After 5 days in the ICU, follow-up APCT showed that his acute pancreatitis was unchanged but that his enterocolitis had improved. And there were no evidence of microorganisms in follow up cultures. On his ninth day in ICU, he was weaned off the mechanical ventilator, vasopressors, CRRT and steroids. The next day, while still in the ICU, he developed hematochezia, but did not have any abdominal pain or tenderness. Sigmoidoscopic findings and biopsy indicated ischemic colitis (Fig. 2). However, his vital sign was stable and there was no sign of peritonitis. Therefore, we managed his condition conservatively with surgical observation. On his thirteenth day in ICU, he had a second attack of septic shock, with the following vitals: blood pressure, 75/43 mmHg; pulse rate, 89 beats per minute; respiration rate, 33 breaths per minute and body temperature, 38.6ºC. His abdomen was distended and intra-abdominal pressure was 19 cmH2O. APCT indicated he had advanced intestinal ischemia and peritonitis with no change in his pancreatitis. He was transferred to the operating room for surgical exploration and we found multifocal ischemic and necrotic changes through his whole bowel except for an approximately 100 cm segment of his proximal jejunum. We performed a near total small bowel resection, total proctocolectomy and end jejunostomy. Cultured intra-abdominal fluid produced vancomycin-sensitive enterococci and multidrug-resistant coagulase-negative staphylococci; we immediately administered the patient with vancomycin and piperacillin/tazobactam. On postoperative day (POD) 4, the patient was once again weaned off the ventilator, CRRT, and vasopressors. On POD 7, pathologic reports revealed segmental total ischemic necrosis with invasive aspergillosis. The resected specimen showed septated fungal hyphae with acute angle branching, suggesting Aspergillus species with angioinvasion (Fig. 3A and 3B). Unfortunately, fungal culture of the resected bowel was not available at that time. A serum Aspergillus galactomannan (GM) antigen test was positive (Enzyme linked immunoassay, index value 3.07) and Candida albicans was cultured from the intra-abdominal fluid, so we started liposomal amphotericin B treatment for 19 days. Additional intra-abdominal drainage catheters were inserted at POD 10 due to infected fluid collection and SMA branch embolization was done at POD 12 due to jejunostomy site bleeding. After these additional treatments, 63 days after admission to the ICU, he transferred to a local hospital. Another 2 months later, all intra-abdominal drains and the dialysis catheter were removed. However he needed parenteral nutrition support due to short bowel syndrome.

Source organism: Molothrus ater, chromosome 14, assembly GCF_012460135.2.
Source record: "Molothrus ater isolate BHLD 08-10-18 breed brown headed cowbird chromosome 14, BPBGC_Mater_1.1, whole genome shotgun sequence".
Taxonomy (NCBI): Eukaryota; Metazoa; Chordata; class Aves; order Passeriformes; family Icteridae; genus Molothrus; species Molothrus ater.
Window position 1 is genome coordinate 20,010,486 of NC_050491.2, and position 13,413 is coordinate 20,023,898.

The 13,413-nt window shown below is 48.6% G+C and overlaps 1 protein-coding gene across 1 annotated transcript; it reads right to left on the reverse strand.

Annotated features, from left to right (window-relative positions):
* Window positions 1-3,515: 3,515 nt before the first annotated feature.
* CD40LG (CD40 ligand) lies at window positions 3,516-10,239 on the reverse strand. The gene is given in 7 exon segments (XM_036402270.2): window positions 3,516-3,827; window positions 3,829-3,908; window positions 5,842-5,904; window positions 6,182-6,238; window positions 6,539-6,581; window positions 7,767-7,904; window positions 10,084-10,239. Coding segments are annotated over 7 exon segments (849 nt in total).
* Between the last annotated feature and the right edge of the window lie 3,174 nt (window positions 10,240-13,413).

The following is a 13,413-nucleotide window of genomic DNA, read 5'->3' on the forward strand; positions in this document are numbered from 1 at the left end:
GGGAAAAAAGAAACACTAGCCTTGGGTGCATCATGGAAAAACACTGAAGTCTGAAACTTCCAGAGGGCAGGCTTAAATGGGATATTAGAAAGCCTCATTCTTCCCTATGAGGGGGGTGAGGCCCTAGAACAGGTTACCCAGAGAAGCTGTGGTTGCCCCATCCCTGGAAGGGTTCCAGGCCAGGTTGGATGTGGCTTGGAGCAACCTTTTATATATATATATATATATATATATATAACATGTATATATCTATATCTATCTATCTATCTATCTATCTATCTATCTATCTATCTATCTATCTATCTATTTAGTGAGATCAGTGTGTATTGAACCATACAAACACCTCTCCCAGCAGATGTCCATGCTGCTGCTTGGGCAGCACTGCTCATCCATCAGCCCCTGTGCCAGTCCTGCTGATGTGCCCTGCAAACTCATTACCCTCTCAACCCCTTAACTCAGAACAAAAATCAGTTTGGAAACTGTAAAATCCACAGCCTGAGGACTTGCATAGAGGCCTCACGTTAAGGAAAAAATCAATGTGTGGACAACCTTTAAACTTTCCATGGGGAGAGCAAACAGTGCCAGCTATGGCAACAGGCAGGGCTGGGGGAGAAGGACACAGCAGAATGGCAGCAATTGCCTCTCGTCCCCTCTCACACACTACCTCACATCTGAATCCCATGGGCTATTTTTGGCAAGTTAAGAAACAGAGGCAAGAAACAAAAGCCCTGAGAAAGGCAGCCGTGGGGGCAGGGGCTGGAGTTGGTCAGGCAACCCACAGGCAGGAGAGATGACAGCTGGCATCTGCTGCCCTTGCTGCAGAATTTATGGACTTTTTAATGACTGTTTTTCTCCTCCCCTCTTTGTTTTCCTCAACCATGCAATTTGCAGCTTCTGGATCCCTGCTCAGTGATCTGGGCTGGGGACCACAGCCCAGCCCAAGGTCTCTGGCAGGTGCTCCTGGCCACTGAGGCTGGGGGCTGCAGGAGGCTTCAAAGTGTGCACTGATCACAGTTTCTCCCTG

Risk factors for IA include undergoing cytotoxic chemotherapy, having prolonged neutropenia, taking corticosteroids, having received an organ transplant and having AIDS. Aerosolized Aspergillus spores may become a potential source of infection in the upper respiratory tract and the alveoli manifesting as pneumonia.[1] Aspergillus spores can be ingested and reach the gastrointestinal (GI) tract, but they cannot penetrate a normal intact mucosal barrier. However, in pathological condition such as gastric ulcers and severe gastritis, penetration of the mucosal barrier by Aspergillus spores is possible. In these situations, these spores can cause invasive GI aspergillosis.[4]